Virtual is the new reality.
The Universal Family of Schools, which oversees seven charter schools in Philadelphia, has handed out laptop computers to students in need during the COVID-19 shutdown.
On the first few days of April, eligible students from Universal’s schools were able to receive one of nearly 1,500 Chromebooks that were purchased by Universal Schools. Another 1,025 will also soon be made available by the Philadelphia School Partnership as part of an expenditure to keep children engaged in school activities while schools remain closed.
Laptops have been loaned out. Now the next phase of education begins.
“When it comes to the kids and the school, we’re just trying to make sure they have access to the materials they need,” said Universal Audenried Charter High School Principal Blanchard Diavua. “That’s why this is so important. We need to get the technology in their hands.”
Prior to the shutdown, Universal students had been given lesson plans to complete during the first two weeks that schools were closed.
“When we left school that Friday, students all left with two weeks of math, English, reading and social studies work,” Universal Vare STEM and Arts Academy Principal Karen Howell-Toomer said. “And they all had a project to do for either music, art or physical education.”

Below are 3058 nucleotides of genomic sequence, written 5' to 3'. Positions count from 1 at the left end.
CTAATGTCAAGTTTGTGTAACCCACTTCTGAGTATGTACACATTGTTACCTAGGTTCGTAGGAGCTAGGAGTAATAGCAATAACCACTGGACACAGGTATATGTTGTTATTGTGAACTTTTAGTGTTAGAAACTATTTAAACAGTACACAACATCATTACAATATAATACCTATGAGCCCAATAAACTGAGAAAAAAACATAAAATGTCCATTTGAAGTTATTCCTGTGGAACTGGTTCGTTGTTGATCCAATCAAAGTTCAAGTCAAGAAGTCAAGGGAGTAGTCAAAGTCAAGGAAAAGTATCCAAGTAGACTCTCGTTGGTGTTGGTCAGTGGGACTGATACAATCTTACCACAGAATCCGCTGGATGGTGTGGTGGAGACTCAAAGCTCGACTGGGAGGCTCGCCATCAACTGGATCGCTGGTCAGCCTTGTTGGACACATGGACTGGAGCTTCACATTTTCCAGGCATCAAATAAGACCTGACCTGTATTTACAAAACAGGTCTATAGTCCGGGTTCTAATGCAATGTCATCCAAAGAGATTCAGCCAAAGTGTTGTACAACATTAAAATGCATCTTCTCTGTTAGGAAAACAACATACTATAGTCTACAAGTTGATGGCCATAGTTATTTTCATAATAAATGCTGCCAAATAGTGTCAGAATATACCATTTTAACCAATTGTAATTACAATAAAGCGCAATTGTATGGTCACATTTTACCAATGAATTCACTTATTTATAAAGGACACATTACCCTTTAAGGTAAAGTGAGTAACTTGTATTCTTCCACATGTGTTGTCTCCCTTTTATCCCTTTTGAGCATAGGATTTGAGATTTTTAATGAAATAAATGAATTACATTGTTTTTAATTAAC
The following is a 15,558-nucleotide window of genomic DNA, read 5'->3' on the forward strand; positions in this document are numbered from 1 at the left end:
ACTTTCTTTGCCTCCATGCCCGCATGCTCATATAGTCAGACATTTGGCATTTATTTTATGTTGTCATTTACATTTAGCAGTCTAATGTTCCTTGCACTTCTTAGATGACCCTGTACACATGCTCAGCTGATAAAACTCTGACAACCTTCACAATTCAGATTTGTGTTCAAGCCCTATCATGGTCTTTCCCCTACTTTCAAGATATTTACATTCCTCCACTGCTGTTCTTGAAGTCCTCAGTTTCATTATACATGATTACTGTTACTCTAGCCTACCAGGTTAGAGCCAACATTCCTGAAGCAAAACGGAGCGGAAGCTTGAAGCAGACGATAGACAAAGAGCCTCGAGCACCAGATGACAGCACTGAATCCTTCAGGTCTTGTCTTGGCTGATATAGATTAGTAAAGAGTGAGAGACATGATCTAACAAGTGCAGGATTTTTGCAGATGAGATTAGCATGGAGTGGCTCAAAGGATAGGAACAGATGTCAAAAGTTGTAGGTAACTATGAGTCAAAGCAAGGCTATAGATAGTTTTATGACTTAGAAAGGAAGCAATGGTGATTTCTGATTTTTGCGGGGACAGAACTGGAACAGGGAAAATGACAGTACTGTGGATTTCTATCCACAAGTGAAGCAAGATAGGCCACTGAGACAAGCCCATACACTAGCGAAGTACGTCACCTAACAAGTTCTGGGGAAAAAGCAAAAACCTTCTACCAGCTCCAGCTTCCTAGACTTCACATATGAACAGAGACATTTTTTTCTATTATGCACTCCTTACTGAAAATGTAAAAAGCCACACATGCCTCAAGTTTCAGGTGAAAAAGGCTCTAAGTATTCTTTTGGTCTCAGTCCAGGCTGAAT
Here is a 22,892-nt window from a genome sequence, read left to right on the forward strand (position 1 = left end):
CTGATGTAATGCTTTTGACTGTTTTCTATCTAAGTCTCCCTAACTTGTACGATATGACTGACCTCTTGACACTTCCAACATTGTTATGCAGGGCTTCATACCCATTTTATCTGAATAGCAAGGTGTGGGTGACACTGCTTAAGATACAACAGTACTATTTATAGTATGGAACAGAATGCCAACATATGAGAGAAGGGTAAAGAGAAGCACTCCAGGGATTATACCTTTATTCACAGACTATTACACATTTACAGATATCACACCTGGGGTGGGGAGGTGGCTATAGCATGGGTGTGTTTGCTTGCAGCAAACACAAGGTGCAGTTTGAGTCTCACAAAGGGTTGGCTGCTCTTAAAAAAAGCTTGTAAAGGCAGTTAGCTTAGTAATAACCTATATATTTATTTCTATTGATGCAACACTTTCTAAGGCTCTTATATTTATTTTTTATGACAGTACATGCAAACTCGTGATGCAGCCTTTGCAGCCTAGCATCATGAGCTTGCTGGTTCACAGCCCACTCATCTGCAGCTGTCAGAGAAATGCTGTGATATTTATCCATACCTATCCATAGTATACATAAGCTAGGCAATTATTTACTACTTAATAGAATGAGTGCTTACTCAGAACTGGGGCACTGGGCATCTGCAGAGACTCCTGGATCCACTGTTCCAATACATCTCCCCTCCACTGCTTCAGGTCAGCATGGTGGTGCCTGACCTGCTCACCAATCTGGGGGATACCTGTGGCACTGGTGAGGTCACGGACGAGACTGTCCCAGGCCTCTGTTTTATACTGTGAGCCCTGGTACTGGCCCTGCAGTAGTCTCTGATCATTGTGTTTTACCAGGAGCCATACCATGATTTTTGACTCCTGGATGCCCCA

As those two weeks neared their conclusion, teachers contacted students individually to check on progress and keep the instruction moving as a bridge until each student was set up online.
“All of my teachers called all of the students during the second week to check up on how far along they were,” Howell-Toomer said. “The teachers also have the ability to go online and see how many minutes students are working each day for each subject. The teachers have been in constant communication, and it’s working so far.”
Starting on April 13, full, live online instruction will begin at those schools using Zoom and Google Classroom. The goal is to keep students engaged, educated and informed with virtual classrooms.
“It’s the most important thing,” said Diavua, who oversees 525 students at the high school level. “We want to provide a little bit of normalcy for our scholars. That’s the main reason we want to do live instruction, for that interaction and to provide that sense of comfort. It’s absolutely critical, in our opinions, that they have that.”
A limited number of hotspots were handed out to students in need. Universal is providing internet access for those who do not have the ability at home.
Although things have run smoothly so far, according to officials at Universal charter schools, there were several challenges that needed to be met with the staff and administration.
“I said this is an opportunity to provide instruction in a different way and it’s an opportunity to get a little more creative,” Diavua said. “It’s a way to look at your content a little differently and for us to step into the 21st century a little bit more.”
Open office hours will be provided by teachers, counselors and administrators. The goal is to provide continuity of instruction to mirror learning that happens in the classroom. It was an adjustment, but a necessary one.
“I’ve (virtually) met with the whole staff each week just to reassure everyone that we’re OK, we can do this,” Howell-Toomer said. “The students need us, and we need them and we need to keep it going. It’s different but virtual is our new reality.”